My arrival to the house is short of epic. Everyone is crowded around computers in the dining room, not really speaking to one another. The house is smaller than I thought it would be. The house manager shows me to my bedroom. I sleep in a room with three other girls and two bunk beds. She rattles the ladder on my bunk, “It seems like it’s coming loose, but it’s not.” – Oh. Well, as long as you say so. I climb to the top and pretend that the whole bed is not rocking. It only seems like it’s rocking, I’m sure she’d tell me.
The town is rough. Okay the pueblo. The pueblo is rough. I live in the nicer area too, in Zone D. All the different areas are identified by letters, and the farther along in the alphabet you go the worse things get. The boss, explains that we mostly work in Zones S, R and Z. Wow.
Today we head up to Zone S, where one of the girls is giving a presentation to the women. Three of us get on a Combi (their version of a city bus, that’s really more of a 16 passenger van). The signs on the bus apparently don’t necessarily correspond with the direction the bus is actually traveling. This Combi heads in the wrong direction. We get off and take another back to where we started. They overcharge us because we’re gringas, but we’re late and we don’t care. We try to get on a Combi going the right way. No Combis show up. We try to take a mototaxi.
All the drivers pretend not to know where Zone S is located because it’s uphill and they don’t want to spend the money on the gas. One agrees to take us up, but he stops exactly at the border of the Zone and goes no further.
– No, we need to go to those stairs up there.
– What stairs?
– Those stairs directly in front of you. The yellow ones.
– I don’t see them.
– Do you see them for another 5 soles?
– Oh THOSE stairs! Yes.
We drive up the dirt hill at a 45 degree angle. I feel like we’re going to flip.
This Zone just got electricity. It’s full of little shacks built into the side of a dusty, desert hill. As soon as a child can walk, he’s free to run around the hill totally unsupervised – half dressed, dirty children are everywhere. The older ones holding the hands of their younger brothers and sisters. The kids all yell to the three gringas, “Meees. Oh Meees. Hola Meees. (Miss)”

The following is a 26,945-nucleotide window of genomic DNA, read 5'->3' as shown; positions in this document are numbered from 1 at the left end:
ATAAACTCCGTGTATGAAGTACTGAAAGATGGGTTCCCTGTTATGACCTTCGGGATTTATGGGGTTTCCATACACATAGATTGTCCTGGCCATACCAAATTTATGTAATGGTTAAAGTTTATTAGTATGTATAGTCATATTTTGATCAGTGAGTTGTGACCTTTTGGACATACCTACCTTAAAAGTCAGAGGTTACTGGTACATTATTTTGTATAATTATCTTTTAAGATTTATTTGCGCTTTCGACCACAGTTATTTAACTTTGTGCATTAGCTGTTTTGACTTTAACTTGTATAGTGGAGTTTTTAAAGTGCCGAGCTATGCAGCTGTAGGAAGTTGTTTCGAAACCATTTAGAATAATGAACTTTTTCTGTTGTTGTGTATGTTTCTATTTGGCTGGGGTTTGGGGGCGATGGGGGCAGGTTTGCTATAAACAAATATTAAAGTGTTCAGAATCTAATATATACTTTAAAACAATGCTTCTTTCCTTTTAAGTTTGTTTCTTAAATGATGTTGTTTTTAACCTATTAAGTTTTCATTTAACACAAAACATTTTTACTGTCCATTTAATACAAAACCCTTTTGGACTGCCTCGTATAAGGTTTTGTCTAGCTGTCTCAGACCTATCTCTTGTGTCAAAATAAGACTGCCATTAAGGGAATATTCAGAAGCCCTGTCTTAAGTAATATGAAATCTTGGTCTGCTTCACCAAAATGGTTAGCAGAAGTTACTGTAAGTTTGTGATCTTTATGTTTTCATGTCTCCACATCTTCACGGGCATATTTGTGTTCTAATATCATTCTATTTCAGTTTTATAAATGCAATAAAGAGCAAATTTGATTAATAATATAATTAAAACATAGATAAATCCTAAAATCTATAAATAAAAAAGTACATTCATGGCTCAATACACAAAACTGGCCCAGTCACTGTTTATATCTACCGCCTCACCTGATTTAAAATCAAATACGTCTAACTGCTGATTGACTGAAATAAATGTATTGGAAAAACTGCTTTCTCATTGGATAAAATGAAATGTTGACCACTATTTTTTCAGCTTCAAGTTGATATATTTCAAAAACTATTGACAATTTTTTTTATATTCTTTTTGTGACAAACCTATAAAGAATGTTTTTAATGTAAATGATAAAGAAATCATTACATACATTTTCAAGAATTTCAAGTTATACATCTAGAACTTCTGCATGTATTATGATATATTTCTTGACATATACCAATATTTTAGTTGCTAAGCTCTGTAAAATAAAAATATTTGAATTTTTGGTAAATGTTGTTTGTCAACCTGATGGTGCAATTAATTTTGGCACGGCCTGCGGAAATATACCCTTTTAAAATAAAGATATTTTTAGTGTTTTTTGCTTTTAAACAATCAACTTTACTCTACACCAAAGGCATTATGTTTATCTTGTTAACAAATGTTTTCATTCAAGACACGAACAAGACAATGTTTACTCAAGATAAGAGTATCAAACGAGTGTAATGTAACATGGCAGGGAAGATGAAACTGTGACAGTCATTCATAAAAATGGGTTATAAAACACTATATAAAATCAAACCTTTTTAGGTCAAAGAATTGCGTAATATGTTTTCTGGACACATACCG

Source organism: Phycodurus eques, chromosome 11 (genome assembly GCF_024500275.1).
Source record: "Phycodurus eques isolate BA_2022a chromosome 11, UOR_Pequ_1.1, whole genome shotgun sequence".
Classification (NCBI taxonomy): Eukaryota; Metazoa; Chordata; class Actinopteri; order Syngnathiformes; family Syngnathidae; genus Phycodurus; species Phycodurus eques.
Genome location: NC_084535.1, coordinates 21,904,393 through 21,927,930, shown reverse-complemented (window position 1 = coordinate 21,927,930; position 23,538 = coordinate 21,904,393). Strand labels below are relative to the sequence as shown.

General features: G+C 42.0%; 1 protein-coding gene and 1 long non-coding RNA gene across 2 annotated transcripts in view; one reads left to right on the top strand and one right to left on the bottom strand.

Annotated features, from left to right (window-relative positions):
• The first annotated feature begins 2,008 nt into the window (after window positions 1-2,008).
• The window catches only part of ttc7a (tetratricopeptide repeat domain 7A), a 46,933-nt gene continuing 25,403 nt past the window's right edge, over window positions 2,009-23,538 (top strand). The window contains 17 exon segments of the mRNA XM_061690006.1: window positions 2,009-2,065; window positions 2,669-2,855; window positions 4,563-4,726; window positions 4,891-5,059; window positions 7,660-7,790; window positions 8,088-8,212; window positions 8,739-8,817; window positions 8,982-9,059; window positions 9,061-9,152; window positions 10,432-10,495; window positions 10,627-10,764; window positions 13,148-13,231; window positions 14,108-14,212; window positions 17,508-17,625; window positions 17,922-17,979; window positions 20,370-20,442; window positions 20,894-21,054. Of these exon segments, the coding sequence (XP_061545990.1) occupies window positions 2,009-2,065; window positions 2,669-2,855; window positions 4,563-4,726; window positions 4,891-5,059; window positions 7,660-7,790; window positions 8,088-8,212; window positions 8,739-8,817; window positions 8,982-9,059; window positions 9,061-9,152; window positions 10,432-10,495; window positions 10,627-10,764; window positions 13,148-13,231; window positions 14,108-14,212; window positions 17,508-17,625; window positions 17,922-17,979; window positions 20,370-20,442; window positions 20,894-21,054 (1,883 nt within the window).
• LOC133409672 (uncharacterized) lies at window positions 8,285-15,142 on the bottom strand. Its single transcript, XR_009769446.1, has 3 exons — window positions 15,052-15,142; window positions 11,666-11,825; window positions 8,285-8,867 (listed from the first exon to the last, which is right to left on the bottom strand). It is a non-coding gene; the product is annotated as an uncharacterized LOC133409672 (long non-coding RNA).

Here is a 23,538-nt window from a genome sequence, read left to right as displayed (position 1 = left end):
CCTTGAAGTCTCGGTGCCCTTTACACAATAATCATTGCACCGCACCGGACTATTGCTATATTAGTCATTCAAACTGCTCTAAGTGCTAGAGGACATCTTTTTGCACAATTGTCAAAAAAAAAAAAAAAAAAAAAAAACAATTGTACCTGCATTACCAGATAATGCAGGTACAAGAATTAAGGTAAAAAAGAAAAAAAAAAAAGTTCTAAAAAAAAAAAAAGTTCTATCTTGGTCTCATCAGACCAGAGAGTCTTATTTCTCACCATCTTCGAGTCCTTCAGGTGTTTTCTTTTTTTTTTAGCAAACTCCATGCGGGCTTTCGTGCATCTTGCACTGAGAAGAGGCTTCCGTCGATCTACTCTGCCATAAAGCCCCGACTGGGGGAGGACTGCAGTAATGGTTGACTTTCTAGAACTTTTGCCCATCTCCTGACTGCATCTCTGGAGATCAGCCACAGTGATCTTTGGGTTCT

As we arrive a woman who has a big loudspeaker on her house (read: shack) is announcing that there will be a presentation for the women and that everyone should meet in the school room to attend. Her husband is something like the mayor of the Zone and this is how they make announcements everyday.
The class begins and it’s total chaos. Everyone has brought their screaming children. I take the kids outside so we can color and try and stay quiet. Stray dogs abound and two make their way under the table where we’re coloring and get into a huge dog fight. I scream and try and drag some kids to safety. They look at me like I’m crazy. None of the kids even flinch, everyone just keeps coloring while I try to convince them to move away from the table. One of the mothers comes out and picks up a long reed from the ground and whips the dogs with it ‘til they break up the fight.
The kids start asking me to draw them various things. Art is not an area that I excel in, but whatever, they’re like five right? Who cares? One little girl asks for a dog and I draw one.
– Eso no es un perro, eso es una salsiccia! (That’s not a dog that’s a sausage!)
Another kid: – I want a sausage dog too! Can you make me a sausage tiger?
I draw another kid an elephant and write the word underneath it. Later one of the other volunteers comes out of the classroom and compliments the five year old on the elephant she drew. I don’t say anything.
9 hour overnight bus to the jungle at top speed. There is a sign in the bus that says the driver is not allowed to go over 90km/hour. But instead of having a regulator on the bus that keeps it from being able to go over 90, it actually just has a effing ALARM system where all the lights go on and a siren goes off in an OVERNIGHT bus where people are trying to SLEEP. Alerting the passengers to the danger of which they can do nothing about. Awesome. We are speeding around these winding ass roads with the side of the cliff just centimeters away. A few hours into our bus ride our driver side swipes another car, gets into a fight with the driver and leaves, I’m going to assume, before an appropriate exchange of insurance information occurs.
The bus alternates between being so hot you want to die when we are in the valleys, and so cold you want to die while we drive through mountain peeks high enough to cause altitude sickness. I ask for a blanket. There are no blankets. I pass out and wake up a few hours later to find every Peruvian on the bus covered in a red blanket with the company logo on it. Hmmm. I take the clothes out of my bag and layer a tank top over a skirt, over a t-shirt and use them as blankets. I take the little cover off the back of the seat, put my arms through it, and shiver myself to sleep.